The Problem of Base Rate

The Story

You are a scientist looking for a gene associated with a deadly disease. Discovering this gene will guide further research on gene therapies and early interventions for carriers of those genes. You've narrowed your search down to 100 possible genes. All this means that you have 100 hypotheses to check, and the base rate of true hypotheses is 1/100 = 0.01.

Your methods are not perfect, but they are "pretty good" by scientific standards. Your method has a power of 0.8, which means that if a gene is actually associated with the disease, your results will be positive 80% of the time. There is also the possibility of a false positive, which is when a false hypothesis nevertheless gives you a positive result. Following standard practice, your test is calibrated to have a false positive rate of 0.05, which means if a gene has no association with the disease, you will nevertheless get a positive result 5% of the time.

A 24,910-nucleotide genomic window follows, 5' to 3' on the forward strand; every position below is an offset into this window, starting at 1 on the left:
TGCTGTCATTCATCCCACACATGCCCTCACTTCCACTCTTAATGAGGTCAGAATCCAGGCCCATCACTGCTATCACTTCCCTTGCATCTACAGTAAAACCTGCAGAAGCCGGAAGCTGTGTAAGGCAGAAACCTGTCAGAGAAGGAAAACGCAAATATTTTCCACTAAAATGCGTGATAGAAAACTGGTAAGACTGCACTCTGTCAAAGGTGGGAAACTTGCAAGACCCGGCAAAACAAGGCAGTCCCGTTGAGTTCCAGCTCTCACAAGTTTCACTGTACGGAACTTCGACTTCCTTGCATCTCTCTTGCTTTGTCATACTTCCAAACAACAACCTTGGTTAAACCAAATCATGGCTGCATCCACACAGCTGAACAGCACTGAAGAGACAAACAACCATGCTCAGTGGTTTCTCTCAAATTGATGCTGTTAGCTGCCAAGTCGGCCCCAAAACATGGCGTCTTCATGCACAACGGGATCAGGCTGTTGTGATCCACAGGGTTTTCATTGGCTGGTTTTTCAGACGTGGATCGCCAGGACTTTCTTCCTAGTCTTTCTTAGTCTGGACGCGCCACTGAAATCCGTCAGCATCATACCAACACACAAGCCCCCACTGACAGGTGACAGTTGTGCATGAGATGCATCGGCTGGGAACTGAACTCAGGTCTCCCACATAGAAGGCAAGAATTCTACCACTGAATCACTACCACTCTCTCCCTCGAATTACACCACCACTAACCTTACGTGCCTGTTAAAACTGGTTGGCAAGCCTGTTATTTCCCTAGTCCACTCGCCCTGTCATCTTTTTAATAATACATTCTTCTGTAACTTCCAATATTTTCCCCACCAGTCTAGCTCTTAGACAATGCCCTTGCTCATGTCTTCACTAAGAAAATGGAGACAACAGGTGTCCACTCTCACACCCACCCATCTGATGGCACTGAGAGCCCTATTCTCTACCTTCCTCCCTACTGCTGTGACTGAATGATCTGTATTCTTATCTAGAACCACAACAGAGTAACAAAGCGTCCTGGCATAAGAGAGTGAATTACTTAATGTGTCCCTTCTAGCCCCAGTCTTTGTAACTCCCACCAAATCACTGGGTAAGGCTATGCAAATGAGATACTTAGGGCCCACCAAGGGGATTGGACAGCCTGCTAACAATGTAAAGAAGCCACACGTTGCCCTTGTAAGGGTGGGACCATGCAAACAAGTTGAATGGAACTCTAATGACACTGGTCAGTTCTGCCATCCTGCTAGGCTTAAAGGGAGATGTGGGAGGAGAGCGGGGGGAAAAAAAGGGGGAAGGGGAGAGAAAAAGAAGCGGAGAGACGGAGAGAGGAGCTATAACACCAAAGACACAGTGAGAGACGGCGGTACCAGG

Get to Work

You can test each gene one at a time, or you can test them in batches. Your results will either come back positive (BaseRates) or negative (BaseRates). Mark any genes you think are actually TRUE and associated with the disease. Then you can ask to check at the bottom, and we will let you know which of your selections are actually true.


Up Next...

This exercise shows that separating true hypotheses from false ones is not as easy as simply conducting an experiment. Up next, we will discuss the very serious problem of the base rate in greater detail. And after that, we'll play another game to see that things might not be as dire as they might seem.

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Test each hypothetical gene

Base rate: Power: False positive rate:
Novel hypotheses: Expected to be TRUE:

Hyp#   Research Findings What do you think?